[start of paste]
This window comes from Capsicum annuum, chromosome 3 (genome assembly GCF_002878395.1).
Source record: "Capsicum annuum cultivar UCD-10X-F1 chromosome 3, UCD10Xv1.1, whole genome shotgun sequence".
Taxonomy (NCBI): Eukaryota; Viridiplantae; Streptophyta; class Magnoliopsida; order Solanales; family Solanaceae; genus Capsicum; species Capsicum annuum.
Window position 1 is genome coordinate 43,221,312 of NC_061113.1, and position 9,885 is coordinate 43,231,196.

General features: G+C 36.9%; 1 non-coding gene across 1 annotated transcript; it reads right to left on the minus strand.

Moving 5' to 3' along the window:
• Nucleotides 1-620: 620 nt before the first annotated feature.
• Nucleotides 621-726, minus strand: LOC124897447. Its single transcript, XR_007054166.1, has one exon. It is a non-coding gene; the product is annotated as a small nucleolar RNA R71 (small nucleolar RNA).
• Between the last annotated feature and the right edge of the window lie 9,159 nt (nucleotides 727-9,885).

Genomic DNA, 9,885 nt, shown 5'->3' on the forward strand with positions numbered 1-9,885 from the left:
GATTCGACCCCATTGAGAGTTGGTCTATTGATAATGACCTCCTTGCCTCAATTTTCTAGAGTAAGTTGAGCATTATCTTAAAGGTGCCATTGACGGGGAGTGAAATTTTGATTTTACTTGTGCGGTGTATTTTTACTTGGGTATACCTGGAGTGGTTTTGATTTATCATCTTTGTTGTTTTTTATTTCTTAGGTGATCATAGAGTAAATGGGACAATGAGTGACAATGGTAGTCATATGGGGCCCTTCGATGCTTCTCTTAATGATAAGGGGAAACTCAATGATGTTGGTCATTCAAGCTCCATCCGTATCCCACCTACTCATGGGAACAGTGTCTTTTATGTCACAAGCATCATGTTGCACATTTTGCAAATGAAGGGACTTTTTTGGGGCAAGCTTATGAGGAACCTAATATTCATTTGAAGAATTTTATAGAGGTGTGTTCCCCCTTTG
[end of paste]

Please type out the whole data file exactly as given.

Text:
This window comes from Capsicum annuum, chromosome 3 (genome assembly GCF_002878395.1).
Source record: "Capsicum annuum cultivar UCD-10X-F1 chromosome 3, UCD10Xv1.1, whole genome shotgun sequence".
Taxonomy (NCBI): Eukaryota; Viridiplantae; Streptophyta; class Magnoliopsida; order Solanales; family Solanaceae; genus Capsicum; species Capsicum annuum.
Window position 1 is genome coordinate 43,221,312 of NC_061113.1, and position 9,885 is coordinate 43,231,196.

General features: G+C 36.9%; 1 non-coding gene across 1 annotated transcript; it reads right to left on the minus strand.

Moving 5' to 3' along the window:
• Nucleotides 1-620: 620 nt before the first annotated feature.
• Nucleotides 621-726, minus strand: LOC124897447. Its single transcript, XR_007054166.1, has one exon. It is a non-coding gene; the product is annotated as a small nucleolar RNA R71 (small nucleolar RNA).
• Between the last annotated feature and the right edge of the window lie 9,159 nt (nucleotides 727-9,885).

Genomic DNA, 9,885 nt, shown 5'->3' on the forward strand with positions numbered 1-9,885 from the left:
GATTCGACCCCATTGAGAGTTGGTCTATTGATAATGACCTCCTTGCCTCAATTTTCTAGAGTAAGTTGAGCATTATCTTAAAGGTGCCATTGACGGGGAGTGAAATTTTGATTTTACTTGTGCGGTGTATTTTTACTTGGGTATACCTGGAGTGGTTTTGATTTATCATCTTTGTTGTTTTTTATTTCTTAGGTGATCATAGAGTAAATGGGACAATGAGTGACAATGGTAGTCATATGGGGCCCTTCGATGCTTCTCTTAATGATAAGGGGAAACTCAATGATGTTGGTCATTCAAGCTCCATCCGTATCCCACCTACTCATGGGAACAGTGTCTTTTATGTCACAAGCATCATGTTGCACATTTTGCAAATGAAGGGACTTTTTTGGGGCAAGCTTATGAGGAACCTAATATTCATTTGAAGAATTTTATAGAGGTGTGTTCCCCCTTTG